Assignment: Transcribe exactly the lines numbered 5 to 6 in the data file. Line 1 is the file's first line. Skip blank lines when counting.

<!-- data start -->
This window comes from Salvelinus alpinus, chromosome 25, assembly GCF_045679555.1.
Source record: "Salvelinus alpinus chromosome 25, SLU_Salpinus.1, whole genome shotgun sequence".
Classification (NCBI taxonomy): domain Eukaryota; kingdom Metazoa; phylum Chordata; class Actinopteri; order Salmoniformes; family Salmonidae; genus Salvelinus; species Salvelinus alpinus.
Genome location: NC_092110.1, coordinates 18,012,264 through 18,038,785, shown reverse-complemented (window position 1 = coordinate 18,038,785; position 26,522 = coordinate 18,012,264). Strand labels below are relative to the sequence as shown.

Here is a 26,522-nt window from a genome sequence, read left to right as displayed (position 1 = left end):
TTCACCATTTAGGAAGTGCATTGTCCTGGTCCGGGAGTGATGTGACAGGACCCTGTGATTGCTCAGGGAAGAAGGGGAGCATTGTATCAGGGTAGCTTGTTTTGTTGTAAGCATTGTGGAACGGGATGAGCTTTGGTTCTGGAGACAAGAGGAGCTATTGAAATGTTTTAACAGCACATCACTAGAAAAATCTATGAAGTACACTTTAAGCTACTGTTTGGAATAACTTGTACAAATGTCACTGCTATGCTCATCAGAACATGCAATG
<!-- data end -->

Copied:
Here is a 26,522-nt window from a genome sequence, read left to right as displayed (position 1 = left end):
TTCACCATTTAGGAAGTGCATTGTCCTGGTCCGGGAGTGATGTGACAGGACCCTGTGATTGCTCAGGGAAGAAGGGGAGCATTGTATCAGGGTAGCTTGTTTTGTTGTAAGCATTGTGGAACGGGATGAGCTTTGGTTCTGGAGACAAGAGGAGCTATTGAAATGTTTTAACAGCACATCACTAGAAAAATCTATGAAGTACACTTTAAGCTACTGTTTGGAATAACTTGTACAAATGTCACTGCTATGCTCATCAGAACATGCAATG